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Artec customers often need to scan parts that have repetitive geometry and no texture, such as gears and turbines. Here are two simple tips that will make scanning these kinds of objects a walk in the park.
Use the right background
Put the object on a surface with rich texture, such as a sheet of paper with printed or handwritten text on it. As long as you keep the background within the field of view of the scanner, there’ll be no problem with texture tracking or global registration.
The text in the background will also improve the accuracy of the scan – just remember to capture the text on as many frames as possible.
Also, make sure the background isn’t too bright and the text is clearly visible. If it’s not quite right, just shift the brightness slider a tad.
If the object is too large to fit a textured background in the field of view, add texture. The scanner will distinguish between colors to identify the edges of the object scanned.
For easier recognition we recommend marking the object with a few numbers, letters or crosses. The main advantage of this method is that it’s applicable to objects of any size, even several meters long. Just make sure there is unique texture in each frame.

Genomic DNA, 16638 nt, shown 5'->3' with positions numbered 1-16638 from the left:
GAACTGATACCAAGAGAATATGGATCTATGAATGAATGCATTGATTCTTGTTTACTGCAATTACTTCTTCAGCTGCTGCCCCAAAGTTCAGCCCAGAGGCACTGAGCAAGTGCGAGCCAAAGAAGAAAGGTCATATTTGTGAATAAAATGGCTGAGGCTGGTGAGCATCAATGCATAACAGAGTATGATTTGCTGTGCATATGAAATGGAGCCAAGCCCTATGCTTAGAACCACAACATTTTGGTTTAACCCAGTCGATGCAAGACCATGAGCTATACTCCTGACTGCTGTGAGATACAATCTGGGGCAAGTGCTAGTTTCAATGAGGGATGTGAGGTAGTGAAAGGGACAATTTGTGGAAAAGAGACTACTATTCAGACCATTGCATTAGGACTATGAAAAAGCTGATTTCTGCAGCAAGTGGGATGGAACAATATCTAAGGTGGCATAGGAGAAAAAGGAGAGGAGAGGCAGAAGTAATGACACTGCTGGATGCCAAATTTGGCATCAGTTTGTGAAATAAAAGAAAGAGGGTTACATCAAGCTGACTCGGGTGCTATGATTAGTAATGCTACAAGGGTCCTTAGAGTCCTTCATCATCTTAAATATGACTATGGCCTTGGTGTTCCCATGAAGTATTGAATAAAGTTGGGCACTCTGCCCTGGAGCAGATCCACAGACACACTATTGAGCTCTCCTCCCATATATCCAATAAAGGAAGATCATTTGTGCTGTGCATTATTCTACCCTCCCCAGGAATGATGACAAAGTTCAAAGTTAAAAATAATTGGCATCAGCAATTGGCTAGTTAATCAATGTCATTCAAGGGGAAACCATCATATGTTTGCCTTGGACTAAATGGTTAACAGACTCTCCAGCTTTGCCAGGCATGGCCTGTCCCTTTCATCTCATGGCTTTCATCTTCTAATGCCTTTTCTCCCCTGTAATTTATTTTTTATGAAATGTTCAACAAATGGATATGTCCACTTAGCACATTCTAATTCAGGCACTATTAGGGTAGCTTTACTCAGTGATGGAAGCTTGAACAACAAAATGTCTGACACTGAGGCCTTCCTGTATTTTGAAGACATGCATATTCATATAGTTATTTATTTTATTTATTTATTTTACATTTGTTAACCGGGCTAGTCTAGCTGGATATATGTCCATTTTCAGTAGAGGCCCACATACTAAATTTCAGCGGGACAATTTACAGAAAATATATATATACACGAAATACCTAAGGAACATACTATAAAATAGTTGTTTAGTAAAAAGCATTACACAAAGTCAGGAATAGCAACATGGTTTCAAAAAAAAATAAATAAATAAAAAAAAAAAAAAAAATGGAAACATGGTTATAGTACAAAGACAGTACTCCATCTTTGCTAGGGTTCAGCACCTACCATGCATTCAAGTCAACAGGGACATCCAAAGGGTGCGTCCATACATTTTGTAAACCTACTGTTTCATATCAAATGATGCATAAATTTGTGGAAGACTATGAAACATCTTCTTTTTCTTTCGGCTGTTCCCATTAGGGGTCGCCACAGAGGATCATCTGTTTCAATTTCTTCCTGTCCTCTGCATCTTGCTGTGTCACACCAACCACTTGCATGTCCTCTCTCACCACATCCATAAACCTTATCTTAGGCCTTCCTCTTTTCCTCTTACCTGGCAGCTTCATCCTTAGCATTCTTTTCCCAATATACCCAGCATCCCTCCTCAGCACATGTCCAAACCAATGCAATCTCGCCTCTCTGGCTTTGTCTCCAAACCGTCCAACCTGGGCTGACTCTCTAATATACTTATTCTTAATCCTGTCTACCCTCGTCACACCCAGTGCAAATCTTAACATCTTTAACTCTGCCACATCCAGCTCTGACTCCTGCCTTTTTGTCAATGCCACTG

If you can’t draw anything on the object, use masking tape. It’s easy to mark, it can be attached to any surface and does not leave sticky residue when removed.
If you’d like to learn more about HD Mode and what improvements you can expect, make sure to watch one of the latest workshops by Artec 3D training and 3D scanning specialist Anton Popov.
In this workshop, our training and 3D scanning specialist Anton Popov shows how you can combine data from several Artec scanners using either of the two workflows: combining raw data (scans) or processed data (fusions).
Using Artec Leo and Space Spider, along with Artec Turntable and ZBrush 3D modeling software, the kayak and all its components were easily scanned and turned into a remarkable 3D model, without complications.